Protecting the Indiana Bat

American Electric Power is dedicated to protecting wildlife and the habitats they call home, as they serve 5.4 million customers and continue new construction projects to provide continued reliability.

In preparation of transmission line construction, AEP works closely with U.S Army Corps of Engineers, U.S. Fish and Wildlife Service, and other environmental agencies to protect wetlands, waterways, habitats, and endangered species.

Aimee Toole, Transmission Project Environmental Support Manager at AEP, shares that our philosophy is to meet our customer’s needs in harmony with environmental protection. “We work diligently as a team to avoid or minimize potential environmental impacts and to be protective of threatened and endangered species.”

AEP encounters several species of bats across our territory. Bats are the only mammal that can fly and they can live in an array of conditions. They prefer warmer temperatures, but can withstand almost any geographical area except the extreme cold. During the winter months bats either migrate south to warmer temperatures or hunker down and hibernate for up to 5 months.

One bat that we must protect is the Indiana Bat. This bat is a medium size mouse-eared bat native to North America. The bat is federally-listed as an endangered species by the U.S. Fish and Wildlife Service. AEP studies the potential for presence of this species and others, as an important part of project planning.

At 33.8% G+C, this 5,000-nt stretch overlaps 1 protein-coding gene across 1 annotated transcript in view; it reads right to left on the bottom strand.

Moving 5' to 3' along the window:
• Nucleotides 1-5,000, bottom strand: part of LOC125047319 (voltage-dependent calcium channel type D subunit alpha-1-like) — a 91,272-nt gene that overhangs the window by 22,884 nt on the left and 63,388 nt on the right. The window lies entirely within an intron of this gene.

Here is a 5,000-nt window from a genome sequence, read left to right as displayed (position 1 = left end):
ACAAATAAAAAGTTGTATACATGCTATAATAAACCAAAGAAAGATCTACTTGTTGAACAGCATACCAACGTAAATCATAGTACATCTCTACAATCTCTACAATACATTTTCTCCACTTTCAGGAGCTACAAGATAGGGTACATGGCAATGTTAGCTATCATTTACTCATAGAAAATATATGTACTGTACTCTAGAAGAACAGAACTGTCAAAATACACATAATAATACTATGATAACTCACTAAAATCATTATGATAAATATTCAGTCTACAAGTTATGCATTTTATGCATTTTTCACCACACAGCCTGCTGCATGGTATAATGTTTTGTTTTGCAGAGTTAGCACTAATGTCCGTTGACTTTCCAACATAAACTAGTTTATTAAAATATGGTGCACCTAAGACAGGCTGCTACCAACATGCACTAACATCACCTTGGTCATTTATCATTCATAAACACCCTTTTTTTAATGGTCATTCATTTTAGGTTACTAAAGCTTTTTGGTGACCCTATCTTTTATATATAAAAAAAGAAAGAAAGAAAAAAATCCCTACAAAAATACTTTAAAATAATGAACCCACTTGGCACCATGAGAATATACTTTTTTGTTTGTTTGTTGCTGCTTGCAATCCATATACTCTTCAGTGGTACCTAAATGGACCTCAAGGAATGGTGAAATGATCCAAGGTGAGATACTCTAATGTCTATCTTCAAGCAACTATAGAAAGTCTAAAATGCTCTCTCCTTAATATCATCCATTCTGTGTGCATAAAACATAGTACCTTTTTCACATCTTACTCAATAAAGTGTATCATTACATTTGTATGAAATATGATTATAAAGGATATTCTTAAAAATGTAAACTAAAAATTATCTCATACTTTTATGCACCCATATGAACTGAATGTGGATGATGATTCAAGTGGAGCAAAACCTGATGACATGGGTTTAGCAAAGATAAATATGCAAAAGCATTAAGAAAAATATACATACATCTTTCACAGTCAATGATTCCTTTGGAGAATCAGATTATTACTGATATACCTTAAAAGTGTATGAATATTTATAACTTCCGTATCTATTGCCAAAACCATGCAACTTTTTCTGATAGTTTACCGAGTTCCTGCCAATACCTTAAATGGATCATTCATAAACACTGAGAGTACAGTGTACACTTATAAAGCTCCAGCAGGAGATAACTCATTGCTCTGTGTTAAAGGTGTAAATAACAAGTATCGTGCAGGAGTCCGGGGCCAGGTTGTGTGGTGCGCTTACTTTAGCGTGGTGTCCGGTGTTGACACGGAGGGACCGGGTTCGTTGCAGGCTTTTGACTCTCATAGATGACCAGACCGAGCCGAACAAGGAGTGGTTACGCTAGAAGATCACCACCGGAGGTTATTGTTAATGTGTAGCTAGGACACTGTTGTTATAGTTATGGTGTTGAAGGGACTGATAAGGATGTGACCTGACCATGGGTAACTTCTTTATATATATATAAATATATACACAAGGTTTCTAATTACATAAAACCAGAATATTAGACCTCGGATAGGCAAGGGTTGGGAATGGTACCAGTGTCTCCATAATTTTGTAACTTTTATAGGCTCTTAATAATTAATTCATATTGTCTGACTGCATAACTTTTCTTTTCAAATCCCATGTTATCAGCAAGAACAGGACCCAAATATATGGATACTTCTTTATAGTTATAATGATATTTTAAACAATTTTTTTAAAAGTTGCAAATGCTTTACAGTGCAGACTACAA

At times it is necessary to conduct mist-net surveys to determine if protected bats are present. In order to conduct a mist-net survey, mesh nets are hung that are virtually invisible after dark when bats are out hunting. These surveys are conducted in accordance with state requirements.

Endangered Species Biologist for GAI Consultants, Jason Duffey, has conducted many mist-net surveys in his career.

“As bats travel from their roosting habitat to their foraging habitat we can catch them in nets, identify them, in the case of an endangered bat, we can fix a transmitter to the bat and track it around,” Duffey Said.

Portal studies are also conducted when applicable to determine if a habitable cave may be present. If a cave is considered habitable, then studies are conducted to see what bats are coming in and out by hanging nets or setting up bat detectors.

Following the Kanawha Valley Area Reinforcement Project, in the wild and wonderful state of West Virginia, the company wanted to give back to the environment to keep the Kanawha State Forest a sanctuary for wildlife. AEP knew that bats were present in this area, so they teamed up with bat biologists to provide the Endangered Indiana Bat with habitats.

The artificial habitats imitate tree bark. The outside is rigid, similar to the texture of real bark, while the inside has netting material, which allows the bats to easily latch on and take a nap. Duffey explains that peeling tree bark is a preferred location for bats to sleep in the warmer months. “We are hoping that maternity colonies will move into these structures. They get a lot of sun exposure, which warms the roost and that’s a preferred regime for the females to raise their young.”

In order to place these habitats on power poles, in and around the Kanawha State Forest, two construction workers climbed more than 40 retired power poles. The company will also plant trees in the Kanawha State Forest to conserve the natural beauty of the region.